School Choice: One Last Step to the Supremes
School Choice: One Last Step to the Supremes
By Clint Bolick
The long-awaited news from the U.S. Court of Appeals for the Sixth Circuit was disappointing: the court on December 11 voted 2-1 to strike down the Cleveland scholarship program.
But the decision has a silver lining: we now have a case ready to resolve once and for all the constitutionality of this vital educational reform.
Meanwhile, and most importantly, the program continues while the lawyers litigate. In its fifth year, the Cleveland program is providing high-quality educational opportunities to nearly four thousand economically disadvantaged schoolchildren.
The Sixth Circuit panel decision focused on the large percentage of children attending religiously affiliated schools. The panel refused to consider the scholarship program in the broader context of public schools of choice, specifically magnet and charter schools, that are available to Cleveland schoolchildren. When magnet and charter schools are added to the mix, only 16.5 percent of Cleveland students enrolled in schools of choice are attending religious schools.
The decision has a silver lining: we now have a case ready to resolve once and for all the constitutionality of this vital educational reform.
Moreover, students choosing public schools receive more than twice as much in per-pupil aid as scholarship students attending private schools, and only public school students are eligible for tutorial grants. Scholarships for private school students are worth $2,250, and the families must contribute an additional 10 percent of tuition.
Oddly, the court seized upon the small amount of the scholarships to argue that the program is skewed toward religion because only religious schools can educate youngsters for $2,500 per student. In a debate with National Education Association general counsel Robert Chanin in New York City, I suggested that school choice supporters would compromise by agreeing to raise the scholarship amount. Chanin declined the generous offer.
The court also overlooked the fact that suburban schools–which would receive the state’s per-pupil allotment plus the scholarships—were invited to participate but none were willing to do so. By contrast, 53 private schools agreed to accept $2,500 as full payment of tuition. What the court’s decision amounts to is that because not enough schools agreed to throw a life preserver to these kids, then none will be allowed to do so.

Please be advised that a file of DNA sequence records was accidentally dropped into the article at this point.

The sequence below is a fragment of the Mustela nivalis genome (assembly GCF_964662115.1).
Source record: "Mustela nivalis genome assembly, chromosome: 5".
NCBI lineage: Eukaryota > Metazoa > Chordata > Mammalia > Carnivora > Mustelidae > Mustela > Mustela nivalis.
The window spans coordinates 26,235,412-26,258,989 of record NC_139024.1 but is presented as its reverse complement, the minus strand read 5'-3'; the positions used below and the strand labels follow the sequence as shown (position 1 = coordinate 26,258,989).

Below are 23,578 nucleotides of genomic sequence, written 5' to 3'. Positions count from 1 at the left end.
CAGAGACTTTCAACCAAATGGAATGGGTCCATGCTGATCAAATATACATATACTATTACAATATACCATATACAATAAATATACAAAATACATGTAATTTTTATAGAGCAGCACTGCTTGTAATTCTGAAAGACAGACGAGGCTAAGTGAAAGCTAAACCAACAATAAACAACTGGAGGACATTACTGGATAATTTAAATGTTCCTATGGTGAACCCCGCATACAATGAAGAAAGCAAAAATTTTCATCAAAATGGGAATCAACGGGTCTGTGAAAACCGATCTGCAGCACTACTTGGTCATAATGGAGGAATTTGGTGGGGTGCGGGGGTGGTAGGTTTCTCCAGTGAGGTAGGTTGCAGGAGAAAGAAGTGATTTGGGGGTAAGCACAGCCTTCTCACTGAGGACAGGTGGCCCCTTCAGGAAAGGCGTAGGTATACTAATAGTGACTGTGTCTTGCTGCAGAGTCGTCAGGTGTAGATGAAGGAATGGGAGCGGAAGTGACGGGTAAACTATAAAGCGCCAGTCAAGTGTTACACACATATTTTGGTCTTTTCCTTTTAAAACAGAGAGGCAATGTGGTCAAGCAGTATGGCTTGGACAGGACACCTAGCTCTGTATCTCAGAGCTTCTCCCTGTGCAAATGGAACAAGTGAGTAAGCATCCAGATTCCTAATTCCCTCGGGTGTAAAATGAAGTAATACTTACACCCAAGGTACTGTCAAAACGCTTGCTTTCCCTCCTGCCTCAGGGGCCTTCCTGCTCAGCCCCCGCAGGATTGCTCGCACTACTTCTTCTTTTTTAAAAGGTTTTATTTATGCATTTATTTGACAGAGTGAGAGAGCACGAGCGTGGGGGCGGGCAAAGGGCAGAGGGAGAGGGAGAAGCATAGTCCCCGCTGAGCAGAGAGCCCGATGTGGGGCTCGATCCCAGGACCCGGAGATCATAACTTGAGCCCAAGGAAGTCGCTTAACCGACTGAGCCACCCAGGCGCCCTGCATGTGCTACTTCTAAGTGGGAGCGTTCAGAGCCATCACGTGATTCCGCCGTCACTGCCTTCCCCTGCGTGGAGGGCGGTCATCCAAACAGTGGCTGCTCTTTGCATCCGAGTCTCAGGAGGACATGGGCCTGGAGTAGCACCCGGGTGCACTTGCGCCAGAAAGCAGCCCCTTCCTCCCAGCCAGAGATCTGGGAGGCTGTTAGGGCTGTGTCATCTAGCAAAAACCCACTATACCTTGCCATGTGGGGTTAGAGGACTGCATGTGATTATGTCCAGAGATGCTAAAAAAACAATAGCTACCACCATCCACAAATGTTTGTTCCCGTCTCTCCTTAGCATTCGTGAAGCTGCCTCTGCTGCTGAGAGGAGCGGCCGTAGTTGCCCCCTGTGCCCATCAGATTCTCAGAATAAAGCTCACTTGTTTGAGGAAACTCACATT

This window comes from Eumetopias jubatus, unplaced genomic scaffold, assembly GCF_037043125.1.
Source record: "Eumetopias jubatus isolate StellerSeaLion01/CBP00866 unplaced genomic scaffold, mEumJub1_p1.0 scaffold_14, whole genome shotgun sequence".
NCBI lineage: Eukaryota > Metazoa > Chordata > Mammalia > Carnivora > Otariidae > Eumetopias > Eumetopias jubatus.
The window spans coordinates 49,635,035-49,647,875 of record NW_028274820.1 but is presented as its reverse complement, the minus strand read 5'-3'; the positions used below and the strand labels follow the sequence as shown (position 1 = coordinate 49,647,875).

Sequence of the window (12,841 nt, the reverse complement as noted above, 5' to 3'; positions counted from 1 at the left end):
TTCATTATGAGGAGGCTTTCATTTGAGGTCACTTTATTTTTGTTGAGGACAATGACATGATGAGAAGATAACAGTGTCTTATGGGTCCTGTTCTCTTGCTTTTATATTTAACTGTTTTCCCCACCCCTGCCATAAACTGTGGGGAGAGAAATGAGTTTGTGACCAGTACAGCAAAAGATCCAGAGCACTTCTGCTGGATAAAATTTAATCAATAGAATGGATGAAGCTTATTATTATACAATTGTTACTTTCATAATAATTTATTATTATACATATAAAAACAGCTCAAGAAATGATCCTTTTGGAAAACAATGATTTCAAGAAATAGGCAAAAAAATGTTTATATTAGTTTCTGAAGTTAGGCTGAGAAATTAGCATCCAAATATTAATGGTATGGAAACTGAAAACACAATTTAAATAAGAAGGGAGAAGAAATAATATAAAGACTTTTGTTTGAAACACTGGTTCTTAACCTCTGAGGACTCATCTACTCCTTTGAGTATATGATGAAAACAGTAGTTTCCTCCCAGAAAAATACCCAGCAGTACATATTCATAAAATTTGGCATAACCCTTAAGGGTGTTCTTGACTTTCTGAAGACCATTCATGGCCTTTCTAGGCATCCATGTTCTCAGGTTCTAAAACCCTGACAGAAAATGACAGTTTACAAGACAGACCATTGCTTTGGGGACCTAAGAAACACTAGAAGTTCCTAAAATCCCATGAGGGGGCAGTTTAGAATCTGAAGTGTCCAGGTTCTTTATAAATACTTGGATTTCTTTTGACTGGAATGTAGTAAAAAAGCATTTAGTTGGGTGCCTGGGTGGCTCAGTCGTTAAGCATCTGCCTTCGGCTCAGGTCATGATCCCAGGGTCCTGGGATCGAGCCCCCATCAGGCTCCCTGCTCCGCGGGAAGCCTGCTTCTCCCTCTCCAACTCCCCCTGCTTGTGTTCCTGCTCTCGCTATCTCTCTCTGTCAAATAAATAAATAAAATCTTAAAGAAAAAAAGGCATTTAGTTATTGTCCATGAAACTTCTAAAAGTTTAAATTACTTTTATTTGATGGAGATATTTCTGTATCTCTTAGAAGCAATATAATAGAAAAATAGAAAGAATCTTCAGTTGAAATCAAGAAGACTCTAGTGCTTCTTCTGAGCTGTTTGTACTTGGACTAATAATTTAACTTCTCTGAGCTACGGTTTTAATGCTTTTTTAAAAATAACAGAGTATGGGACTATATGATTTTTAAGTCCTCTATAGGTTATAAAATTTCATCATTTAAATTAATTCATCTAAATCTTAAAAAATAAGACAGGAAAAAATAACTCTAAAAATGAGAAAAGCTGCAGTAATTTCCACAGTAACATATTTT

Judge James Ryan issued a stinging dissent, taking the majority to task for ignoring an unbroken series of Supreme Court rulings sustaining indirect aid that individuals direct to religious schools or activities. “Is the point being made here that . . . poverty-level parents cannot be trusted to understand what they will be exposing their children to if they choose one of these religious schools?” Judge Ryan queried.
He concluded, “It is difficult to imagine how a voucher statute could be crafted that more clearly and decisively forecloses the government from having any role in the religious indoctrination of Cleveland school children, or forecloses it from defining the recipients of the vouchers by reference to religion, than through the range of free and independent choices the statute gives to parents whose children attend the Cleveland public schools.”
Before moving for U.S. Supreme Court review, we have asked the entire 12-member Sixth Circuit Court of Appeals to review the panel’s decision en banc. Regardless of what happens, the case likely will be slated for the Supreme Court’s term that begins in October 2001 and ends in June 2002.
Our optimism about Supreme Court review emanates from three factors:
If the panel decision is not overturned by the Sixth Circuit en banc, this will be the first case in which children will be forced to leave a school choice program if the Supreme Court declines to hear the case. That is a powerful equitable consideration supporting Supreme Court review.
Not only does a split in judicial authority exist over school choice in general, which bodes well for Supreme Court review, but a split in authority exists in this case, with the Ohio Supreme Court upholding the program on First Amendment grounds and the Sixth Circuit striking down the same program on the same grounds. Only the Supreme Court can resolve that split.
When the Supreme Court stayed U.S. District Court Judge Solomon Oliver’s injunction against the program in November 1999, one of the factors it weighed was the likelihood that it would eventually decide the case. So we have an indication from the Supreme Court itself that it will grant review.
As the case moves toward the Supreme Court, IJ will deploy strategies we have been developing for several years. Meanwhile, our allies in the school choice movement are supporting the effort with print and broadcast advertisements, making the case for school choice in the court of public opinion.
After nearly ten years of aggressive litigation in support of school choice, we are poised for the final push to secure a definitive ruling. Whatever happens, skirmishes will remain—but a victory in the U.S. Supreme Court is an essential prerequisite to reaping the full potential of parental autonomy in education.
Clint Bolick is the Institute for Justice’s litigation director.
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